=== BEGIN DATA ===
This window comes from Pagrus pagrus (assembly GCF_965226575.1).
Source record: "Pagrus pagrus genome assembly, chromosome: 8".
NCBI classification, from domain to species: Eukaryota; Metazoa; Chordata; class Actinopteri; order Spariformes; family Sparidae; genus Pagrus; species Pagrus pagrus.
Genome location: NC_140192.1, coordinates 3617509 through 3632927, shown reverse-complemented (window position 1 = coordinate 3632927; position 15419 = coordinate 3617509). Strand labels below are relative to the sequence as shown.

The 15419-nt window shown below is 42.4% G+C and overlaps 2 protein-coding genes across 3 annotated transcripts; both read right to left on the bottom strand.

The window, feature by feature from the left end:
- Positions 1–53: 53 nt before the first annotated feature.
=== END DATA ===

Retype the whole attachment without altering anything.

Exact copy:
This window comes from Pagrus pagrus (assembly GCF_965226575.1).
Source record: "Pagrus pagrus genome assembly, chromosome: 8".
NCBI classification, from domain to species: Eukaryota; Metazoa; Chordata; class Actinopteri; order Spariformes; family Sparidae; genus Pagrus; species Pagrus pagrus.
Genome location: NC_140192.1, coordinates 3617509 through 3632927, shown reverse-complemented (window position 1 = coordinate 3632927; position 15419 = coordinate 3617509). Strand labels below are relative to the sequence as shown.

The 15419-nt window shown below is 42.4% G+C and overlaps 2 protein-coding genes across 3 annotated transcripts; both read right to left on the bottom strand.

The window, feature by feature from the left end:
- Positions 1–53: 53 nt before the first annotated feature.